Alterations in STAT3 nuclear localization are known to decrease downstream STAT3 target gene expression32,33. We previously showed that in Nuc1 rat (spontaneous insertion mutation in Cryba1 gene) astrocytes, STAT3 signaling is abnormal32. To further reveal the changes in STAT3 signaling in retinal astrocytes, we have performed single-cell RNA sequencing (scRNAseq) from a mixed culture of cells from the optic nerve head of WT and Nuc1 rats. We performed differential expression analysis using Seurat and assessed the expression of differentially expressed genes in the STAT3 pathway specifically in the cell cluster which expresses all the essential markers for pan-astrocytes such as Aqp4, Mlc1, Fabp7, Gfap, S100b, Mt3, Hspb1, Ckb, and Dbi (Fig. 5a–j). Our results revealed that the upstream genes in the STAT3 signaling pathway such as Il6st (Interleukin 6 Signal Transducer)34 or Pik3ca (Phosphatidylinositol-4,5-Bisphosphate 3-Kinase Catalytic Subunit Alpha)35 did not show any noticeable change in expression between the WT and Nuc1 genotypes (Fig. 5k, l). In addition, the expression of known genes in the STAT3 pathway, such as, Jak2 (Janus Kinase 2)36 and Lepr (leptin receptor)37, which are also known to be involved in regulating metabolism in cells38,39, were downregulated in the Nuc1 astrocytes (Fig. 5m, n), indicating that loss of functional βA3/A1-crystallin triggers abnormality in STAT3 signaling. It is likely that even though there is no upstream inhibitory signal for the JAK2/STAT3 signaling in Nuc1 astrocytes (Fig. 5k, l), the nuclear translocation of STAT3 in these cells is still abnormal because of the high PTP1B activity in these cells (Fig. 5o). Further, to evaluate the role of βA3 or βA1 isoforms on STAT3-dependent gene expression, we performed qPCR to quantify the expression of Jak2 and Lepr genes in WT, βA3 KO and βA1 KD mouse astrocytes and found that both genes were downregulated in βA1 KD astrocytes while there was no noticeable change in βA3 KO cells compared to WT (Fig. 5p, q). This further substantiates the essential role of βA1-crystallin in regulating STAT3 signaling in retinal astrocytes.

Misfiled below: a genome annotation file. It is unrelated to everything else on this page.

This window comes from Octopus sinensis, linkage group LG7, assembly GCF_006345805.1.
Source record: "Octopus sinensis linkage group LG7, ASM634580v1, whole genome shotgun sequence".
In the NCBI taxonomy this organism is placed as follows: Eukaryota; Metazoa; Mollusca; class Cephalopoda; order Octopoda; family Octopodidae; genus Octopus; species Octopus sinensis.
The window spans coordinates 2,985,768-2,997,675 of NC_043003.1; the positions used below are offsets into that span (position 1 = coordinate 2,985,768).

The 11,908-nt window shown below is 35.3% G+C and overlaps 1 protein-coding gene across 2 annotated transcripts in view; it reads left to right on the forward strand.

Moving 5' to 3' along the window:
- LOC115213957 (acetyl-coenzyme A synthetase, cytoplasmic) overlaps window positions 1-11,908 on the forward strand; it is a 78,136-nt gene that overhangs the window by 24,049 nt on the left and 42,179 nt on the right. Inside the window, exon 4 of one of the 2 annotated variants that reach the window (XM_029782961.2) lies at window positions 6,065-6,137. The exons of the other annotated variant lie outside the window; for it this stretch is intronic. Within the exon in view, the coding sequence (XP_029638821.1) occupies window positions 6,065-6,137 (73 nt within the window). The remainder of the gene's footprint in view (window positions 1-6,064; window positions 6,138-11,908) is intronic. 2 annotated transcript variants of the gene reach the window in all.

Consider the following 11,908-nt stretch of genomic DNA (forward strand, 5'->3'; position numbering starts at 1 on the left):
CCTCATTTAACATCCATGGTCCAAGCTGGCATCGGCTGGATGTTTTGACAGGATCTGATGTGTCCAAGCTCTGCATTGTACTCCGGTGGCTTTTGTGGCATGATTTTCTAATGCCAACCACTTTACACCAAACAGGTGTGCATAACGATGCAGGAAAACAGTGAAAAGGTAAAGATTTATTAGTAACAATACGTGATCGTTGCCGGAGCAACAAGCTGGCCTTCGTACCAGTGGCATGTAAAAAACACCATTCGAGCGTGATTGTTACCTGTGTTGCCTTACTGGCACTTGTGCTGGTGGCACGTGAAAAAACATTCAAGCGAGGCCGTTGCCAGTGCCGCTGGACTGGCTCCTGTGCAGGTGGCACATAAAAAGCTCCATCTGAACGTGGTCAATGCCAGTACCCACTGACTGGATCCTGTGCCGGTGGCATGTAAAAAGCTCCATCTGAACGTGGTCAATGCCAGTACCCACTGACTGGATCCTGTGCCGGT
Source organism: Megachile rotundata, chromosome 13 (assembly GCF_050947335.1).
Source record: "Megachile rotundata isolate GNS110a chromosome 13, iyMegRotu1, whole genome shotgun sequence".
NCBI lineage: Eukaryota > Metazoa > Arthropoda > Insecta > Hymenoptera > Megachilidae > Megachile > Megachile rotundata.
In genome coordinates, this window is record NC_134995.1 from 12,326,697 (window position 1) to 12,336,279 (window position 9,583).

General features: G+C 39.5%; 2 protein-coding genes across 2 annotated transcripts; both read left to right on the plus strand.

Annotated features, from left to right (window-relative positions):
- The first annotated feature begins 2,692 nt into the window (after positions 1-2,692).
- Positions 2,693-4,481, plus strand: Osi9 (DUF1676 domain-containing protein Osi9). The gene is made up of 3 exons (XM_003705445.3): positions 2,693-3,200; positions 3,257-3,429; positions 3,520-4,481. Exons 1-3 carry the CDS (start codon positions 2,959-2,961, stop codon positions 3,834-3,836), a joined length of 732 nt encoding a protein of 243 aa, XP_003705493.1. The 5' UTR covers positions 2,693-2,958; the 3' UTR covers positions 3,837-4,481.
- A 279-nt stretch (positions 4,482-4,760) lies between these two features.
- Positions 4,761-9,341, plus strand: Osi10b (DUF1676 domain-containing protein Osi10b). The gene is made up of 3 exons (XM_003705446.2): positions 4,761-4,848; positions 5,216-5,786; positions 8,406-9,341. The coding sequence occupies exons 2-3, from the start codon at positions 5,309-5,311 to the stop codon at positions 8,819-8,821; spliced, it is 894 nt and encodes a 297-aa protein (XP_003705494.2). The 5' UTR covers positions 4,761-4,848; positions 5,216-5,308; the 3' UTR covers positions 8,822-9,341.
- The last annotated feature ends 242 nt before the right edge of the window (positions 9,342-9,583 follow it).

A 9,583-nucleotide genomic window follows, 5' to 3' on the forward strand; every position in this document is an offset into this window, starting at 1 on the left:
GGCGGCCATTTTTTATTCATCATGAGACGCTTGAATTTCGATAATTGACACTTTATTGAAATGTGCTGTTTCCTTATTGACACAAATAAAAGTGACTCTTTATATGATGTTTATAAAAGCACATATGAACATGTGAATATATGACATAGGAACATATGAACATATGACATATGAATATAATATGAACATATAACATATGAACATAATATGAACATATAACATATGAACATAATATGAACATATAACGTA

Activation of inflammation in βA1 KD astrocytes
Increased mROS production triggers inflammation40. NFκB is known to regulate inflammatory processes in astrocytes and upregulates the pro-inflammatory cytokines like, IL-6 and IL-1α which have been shown to play a critical role in DR41,42. We observed that astrocytes from βA1 KD mice showed increased levels of NFκB-p65 phosphorylated at serine 536 (p-NFκB-p65S536), relative to WT and βA3 KO astrocytes (Fig. 6a, b). The serine 536 phosphorylation is known to be important for NFκB nuclear translocation43. Moreover, NFκB phosphorylation was increased in blank mCherry transfected βA1 KD astrocytes exposed to HG (30 mM for 6 h), compared to HG-exposed WT cells (Fig. 6c, d). However, βA1 KD astrocytes that were pre-transfected with the βA1-mCherry construct for 48 h or pre-treated with 10 μM of MSI-1436 for 1 h to inhibit PTP1B activity, and then exposed to HG, showed reduction in the levels of p- NFκB-p65S536, compared to blank mCherry transfected βA1 KD astrocytes (Fig. 6c, d). We also observed increased levels of IL-6 and IL-1α in the HG-exposed astrocytes from WT, βA3 KO and βA1 KD mice (Fig. 6e, f), which was also reduced by either βA1-crystallin overexpression or PTP1B activity inhibition (Fig. 6e, f). Interestingly, the increase in IL-6 and IL-1α levels in βA1 KD astrocytes treated with mannitol or HG (30 mM), for 6 h or left untreated, was noticeably higher relative to either WT or βA3 KO astrocytes (Fig. 6e, f). βA3 KO cells did not show any noticeable change in the levels of the two cytokines (IL-6 and IL-1α) when compared to WT astrocytes (Fig. 6e, f). These results indicate that a βA1-crystallin/PTP1B signaling axis regulates inflammatory signaling in astrocytes in hyperglycemic stress.